ESG-talks is a series of interviews with ESG professionals with diverse educational and professional backgrounds, whom we regard as role models. This series aims to encourage participation in the ESG and responsible investment (RI) space, to attract talent from different sectors and industries, and to widen the conversation.
Lisa Hayles is Director of International Stakeholder Advocacy at Trillium Asset Management in Boston, the US. She was born in Canada, where she studied Political Science and History for her BA at the University of Toronto, and International Development at MSc level at the University of Guelph. Lisa has been working for more than 20 years in advising, designing, and building responsible investment approaches, and worked at both EIRIS and Boston Common Asset Management before joining Trillium. She is an avid supporter of social justice, co-founder of the Racial Justice Investing Coalition, and current peer-review board member of the new project: Racial Equity Scorecard in the UK public markets. We asked her about her career spanning different disciplines and continents.
ESG is an industry that is open to people coming from many different educational backgrounds. You started studying Politics and History, then International Development. How did you turn towards ethical finance in the end?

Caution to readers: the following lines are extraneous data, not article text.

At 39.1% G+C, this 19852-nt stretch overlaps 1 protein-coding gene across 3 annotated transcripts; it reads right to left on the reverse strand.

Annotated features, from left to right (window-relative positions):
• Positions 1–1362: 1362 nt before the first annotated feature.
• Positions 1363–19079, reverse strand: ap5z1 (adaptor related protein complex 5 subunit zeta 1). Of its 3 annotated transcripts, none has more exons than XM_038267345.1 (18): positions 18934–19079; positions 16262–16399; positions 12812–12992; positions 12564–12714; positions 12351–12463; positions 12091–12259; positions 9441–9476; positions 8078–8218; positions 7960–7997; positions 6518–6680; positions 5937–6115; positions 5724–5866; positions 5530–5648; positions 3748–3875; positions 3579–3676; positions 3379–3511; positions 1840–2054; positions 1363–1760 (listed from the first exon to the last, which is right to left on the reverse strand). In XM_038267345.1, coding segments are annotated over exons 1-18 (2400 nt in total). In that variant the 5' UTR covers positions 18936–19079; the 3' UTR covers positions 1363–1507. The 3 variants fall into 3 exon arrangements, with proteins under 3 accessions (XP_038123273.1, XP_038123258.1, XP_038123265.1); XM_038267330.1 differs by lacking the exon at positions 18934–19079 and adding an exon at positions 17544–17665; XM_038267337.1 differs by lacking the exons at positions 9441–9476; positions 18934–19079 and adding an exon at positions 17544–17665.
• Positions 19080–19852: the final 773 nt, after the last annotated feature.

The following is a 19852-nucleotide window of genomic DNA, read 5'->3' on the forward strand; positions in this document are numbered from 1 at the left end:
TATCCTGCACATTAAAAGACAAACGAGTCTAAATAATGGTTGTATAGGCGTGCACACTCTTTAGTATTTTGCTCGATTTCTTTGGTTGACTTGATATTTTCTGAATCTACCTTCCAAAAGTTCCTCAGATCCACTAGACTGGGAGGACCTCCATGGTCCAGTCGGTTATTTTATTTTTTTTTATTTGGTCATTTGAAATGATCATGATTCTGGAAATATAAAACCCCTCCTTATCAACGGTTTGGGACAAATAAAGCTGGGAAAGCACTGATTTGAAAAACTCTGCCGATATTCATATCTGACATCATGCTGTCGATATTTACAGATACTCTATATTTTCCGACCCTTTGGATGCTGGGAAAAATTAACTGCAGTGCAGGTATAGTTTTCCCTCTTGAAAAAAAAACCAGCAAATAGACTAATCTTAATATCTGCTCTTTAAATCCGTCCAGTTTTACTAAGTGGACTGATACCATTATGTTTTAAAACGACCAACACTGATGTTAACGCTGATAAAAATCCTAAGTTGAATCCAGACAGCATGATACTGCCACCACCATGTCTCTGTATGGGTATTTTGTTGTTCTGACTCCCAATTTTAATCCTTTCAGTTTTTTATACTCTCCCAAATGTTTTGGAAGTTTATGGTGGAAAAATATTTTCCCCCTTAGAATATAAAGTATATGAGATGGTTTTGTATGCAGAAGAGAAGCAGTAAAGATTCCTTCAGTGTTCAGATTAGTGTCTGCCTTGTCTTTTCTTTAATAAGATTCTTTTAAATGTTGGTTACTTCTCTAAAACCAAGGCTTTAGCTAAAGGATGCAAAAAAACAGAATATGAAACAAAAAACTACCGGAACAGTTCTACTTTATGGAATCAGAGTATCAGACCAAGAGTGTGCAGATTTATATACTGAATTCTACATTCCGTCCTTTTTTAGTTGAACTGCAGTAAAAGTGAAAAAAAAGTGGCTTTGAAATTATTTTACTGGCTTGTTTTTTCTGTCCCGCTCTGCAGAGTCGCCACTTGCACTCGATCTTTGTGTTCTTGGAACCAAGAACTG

When I was an undergraduate at the University of Toronto, I had some volunteering opportunities that shaped my interests and choices. I volunteered for Oxfam and was a student coordinator for Amnesty International. We would bring together groups and we would write letters once a week and I would go and drop off the letters at the Amnesty Office, so they could be mailed in bulk. Learning about human rights, about what we could do in developed countries was inspiring.
After I graduated from my first degree I responded to an ad in a newspaper and – I know this is something that does not really happen anymore – that’s how I got my job at the Calmeadow Foundation, which was a resource centre focused on micro enterprise and micro finance, which was very early on, still in the 90ies. I spent two and a half years there, then went to France; I studied and travelled a bit, and when I came back to Canada, I did my MA in International Development Studies, at the University of Guelph. I fully expected to build my career globally in international development.